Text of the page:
A recent update to monitoring software Hyperic centers on tighter integration with the vCenter Server management console. But the offering also lays the foundation for a larger role for Hyperic in monitoring cloud-hosted applications running on Spring, a Java-based development platform that VMware acquired alongside Hyperic last year.
With version 4.4, Hyperic maintains a continually updated inventory of VMware vSphere ESX and ESXi hosts, can detect when virtual machines (VMs) move between hosts with the live migration feature vMotion, and presents that information in a new unified user interface. In addition, Hyperic 4.4 now features virtualization-aware alerting, so it can detect when a VM has been intentionally powered down or suspended and will not send false alerts.
Users running prior versions of Hyperic report that they frequently use vCenter Server alongside Hyperic to get the best view of their virtual environment. Upgrading to 4.4 would presumably eliminate the need to have the two consoles open simultaneously.
"What we've found is that Hyperic seems to know a little bit more about what's going on inside the VM" and that vCenter is the source for virtualization-related information, said John Fox, a senior network engineer at New Mind, a Liverpool, Ireland-based provider of tourism software, which uses the free edition of Hyperic to monitor its hosted destination management software running on VMware.
Running two monitoring tools isn't ideal, and Fox said there are plans to eventually decommission Hyperic because vCenter provides the necessary relevant information. At the same time, since New Mind uses only the free version of Hyperic, there's no hurry to take Hyperic out. Conversely, there's no urgency to upgrade to the paid version of Hyperic, Hyperic HQ, either, Fox said.An eye on the cloud provider prize
At first glance, the Hyperic 4.4 release appears to be relatively prosaic and follows the same course as other products that VMware has acquired over the years.
"I don't think there's anything revolutionary here that other monitoring vendors like Vizioncore, Veeam and Akorri haven't been doing for years," said Bernd Harzog, a senior analyst at the Virtualization Practice. "Every monitoring tool has tight integration with vCenter, and they all know when a vMotion is happening because [that information is exposed by] a straightforward API [application programming interface]." Like other management products that VMware has acquired over the years --such as B-hive, which is now called vCenter AppSpeed -- this first release since the acquisition appears to be a "first-level integration," Harzog said.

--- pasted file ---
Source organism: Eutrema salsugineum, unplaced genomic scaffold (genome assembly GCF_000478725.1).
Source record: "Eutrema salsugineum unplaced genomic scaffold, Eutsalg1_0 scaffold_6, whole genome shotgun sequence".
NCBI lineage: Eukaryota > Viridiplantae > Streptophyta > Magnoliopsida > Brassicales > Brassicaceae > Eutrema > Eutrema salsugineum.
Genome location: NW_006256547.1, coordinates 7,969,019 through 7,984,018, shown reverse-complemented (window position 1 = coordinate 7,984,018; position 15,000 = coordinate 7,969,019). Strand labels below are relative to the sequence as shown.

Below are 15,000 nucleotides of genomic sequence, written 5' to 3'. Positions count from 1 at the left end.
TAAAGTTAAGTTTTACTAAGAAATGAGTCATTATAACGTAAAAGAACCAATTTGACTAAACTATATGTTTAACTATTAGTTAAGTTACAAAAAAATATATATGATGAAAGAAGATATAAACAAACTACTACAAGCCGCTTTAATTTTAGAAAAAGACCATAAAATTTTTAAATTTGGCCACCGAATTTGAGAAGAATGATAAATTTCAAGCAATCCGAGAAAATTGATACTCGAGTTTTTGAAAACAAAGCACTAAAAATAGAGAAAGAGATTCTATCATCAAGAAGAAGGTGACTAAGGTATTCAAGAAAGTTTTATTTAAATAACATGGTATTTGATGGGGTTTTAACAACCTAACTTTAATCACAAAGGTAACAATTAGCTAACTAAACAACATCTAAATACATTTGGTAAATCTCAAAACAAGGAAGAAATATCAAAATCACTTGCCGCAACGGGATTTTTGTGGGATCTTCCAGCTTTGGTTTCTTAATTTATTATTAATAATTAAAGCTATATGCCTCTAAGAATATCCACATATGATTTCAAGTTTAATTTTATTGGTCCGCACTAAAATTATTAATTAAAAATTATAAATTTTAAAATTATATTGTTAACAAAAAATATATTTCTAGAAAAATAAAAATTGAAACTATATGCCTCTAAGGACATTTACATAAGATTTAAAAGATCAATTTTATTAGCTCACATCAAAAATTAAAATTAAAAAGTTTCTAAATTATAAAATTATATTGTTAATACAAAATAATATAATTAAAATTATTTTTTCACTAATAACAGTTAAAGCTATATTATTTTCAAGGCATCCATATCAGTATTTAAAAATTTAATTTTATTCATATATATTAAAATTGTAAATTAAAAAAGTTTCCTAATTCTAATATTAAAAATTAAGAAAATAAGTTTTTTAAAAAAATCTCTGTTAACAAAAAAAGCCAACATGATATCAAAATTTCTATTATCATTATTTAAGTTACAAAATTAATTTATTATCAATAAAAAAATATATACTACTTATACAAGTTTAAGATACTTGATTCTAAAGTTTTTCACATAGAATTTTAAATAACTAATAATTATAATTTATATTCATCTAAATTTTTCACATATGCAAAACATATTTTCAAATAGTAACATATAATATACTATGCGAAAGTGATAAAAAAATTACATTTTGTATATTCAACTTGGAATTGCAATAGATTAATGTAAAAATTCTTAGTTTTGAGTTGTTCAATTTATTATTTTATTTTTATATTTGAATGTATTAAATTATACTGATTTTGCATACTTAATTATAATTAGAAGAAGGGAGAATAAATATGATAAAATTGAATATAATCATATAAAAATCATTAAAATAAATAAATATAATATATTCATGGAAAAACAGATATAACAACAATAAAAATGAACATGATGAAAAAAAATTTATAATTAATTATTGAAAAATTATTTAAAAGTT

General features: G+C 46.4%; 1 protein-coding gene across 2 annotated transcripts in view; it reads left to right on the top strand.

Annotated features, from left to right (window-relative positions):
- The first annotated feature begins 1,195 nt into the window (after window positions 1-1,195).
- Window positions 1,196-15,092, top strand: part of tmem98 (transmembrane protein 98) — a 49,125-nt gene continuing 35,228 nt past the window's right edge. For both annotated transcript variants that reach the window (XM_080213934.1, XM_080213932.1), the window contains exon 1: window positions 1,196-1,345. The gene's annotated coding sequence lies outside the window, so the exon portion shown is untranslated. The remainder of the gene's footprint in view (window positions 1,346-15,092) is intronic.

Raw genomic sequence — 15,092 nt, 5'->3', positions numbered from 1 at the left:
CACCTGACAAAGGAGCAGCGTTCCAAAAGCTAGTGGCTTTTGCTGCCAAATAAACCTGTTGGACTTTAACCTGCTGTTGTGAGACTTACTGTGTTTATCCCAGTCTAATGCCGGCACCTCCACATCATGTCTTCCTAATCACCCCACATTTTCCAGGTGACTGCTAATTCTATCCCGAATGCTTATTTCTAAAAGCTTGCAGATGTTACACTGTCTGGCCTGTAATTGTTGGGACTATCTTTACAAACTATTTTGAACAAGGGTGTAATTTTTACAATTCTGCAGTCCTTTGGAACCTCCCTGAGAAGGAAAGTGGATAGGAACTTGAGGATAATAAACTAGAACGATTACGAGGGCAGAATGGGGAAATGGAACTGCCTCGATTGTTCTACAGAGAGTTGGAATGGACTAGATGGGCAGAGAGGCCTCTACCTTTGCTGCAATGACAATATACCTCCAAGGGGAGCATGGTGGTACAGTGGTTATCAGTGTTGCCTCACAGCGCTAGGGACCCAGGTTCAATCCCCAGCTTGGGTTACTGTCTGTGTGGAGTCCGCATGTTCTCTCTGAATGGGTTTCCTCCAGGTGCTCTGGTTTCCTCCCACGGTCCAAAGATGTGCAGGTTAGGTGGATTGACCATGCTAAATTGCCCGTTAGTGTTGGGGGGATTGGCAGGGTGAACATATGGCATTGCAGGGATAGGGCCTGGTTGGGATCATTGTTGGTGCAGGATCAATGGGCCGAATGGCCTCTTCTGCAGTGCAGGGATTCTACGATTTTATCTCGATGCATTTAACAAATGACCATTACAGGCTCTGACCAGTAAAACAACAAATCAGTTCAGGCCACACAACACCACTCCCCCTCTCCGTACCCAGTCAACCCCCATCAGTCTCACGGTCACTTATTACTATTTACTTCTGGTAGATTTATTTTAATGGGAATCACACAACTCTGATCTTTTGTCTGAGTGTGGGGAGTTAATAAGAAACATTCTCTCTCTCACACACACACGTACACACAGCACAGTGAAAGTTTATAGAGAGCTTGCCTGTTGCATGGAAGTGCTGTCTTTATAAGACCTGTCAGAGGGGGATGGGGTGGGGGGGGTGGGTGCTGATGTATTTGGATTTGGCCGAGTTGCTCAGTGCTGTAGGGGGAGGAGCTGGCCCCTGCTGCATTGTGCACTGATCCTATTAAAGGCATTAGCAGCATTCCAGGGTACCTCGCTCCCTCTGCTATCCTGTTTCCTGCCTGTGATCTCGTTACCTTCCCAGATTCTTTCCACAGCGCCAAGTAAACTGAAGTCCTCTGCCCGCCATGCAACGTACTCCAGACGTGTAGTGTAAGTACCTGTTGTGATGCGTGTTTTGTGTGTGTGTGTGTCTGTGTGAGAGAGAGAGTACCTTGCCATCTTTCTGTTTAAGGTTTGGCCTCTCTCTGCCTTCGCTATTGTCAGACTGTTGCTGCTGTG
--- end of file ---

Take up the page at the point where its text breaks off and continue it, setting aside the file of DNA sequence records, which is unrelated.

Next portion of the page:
Hyperic does, however, have a big presence in large-scale Web environments, specifically among hosting providers, Harzog said, and it's in that context that VMware-the-wannabe-cloud-player's interest in Hyperic probably lies.
"Where something good and different might emerge is by putting hooks in to SpringSource [a Java application platform] that could be exploited by Hyperic, so that Hyperic can become really good at managing SpringSource applications," Harzog said.
That would certainly play in to VMware's long-term goal of becoming a full-service platform and management software provider, Harzog said.
"VMware has said that 'virtualization is a catalyst that creates an opportunity for a new management stack, and we want to be the vendor of that management stack.'"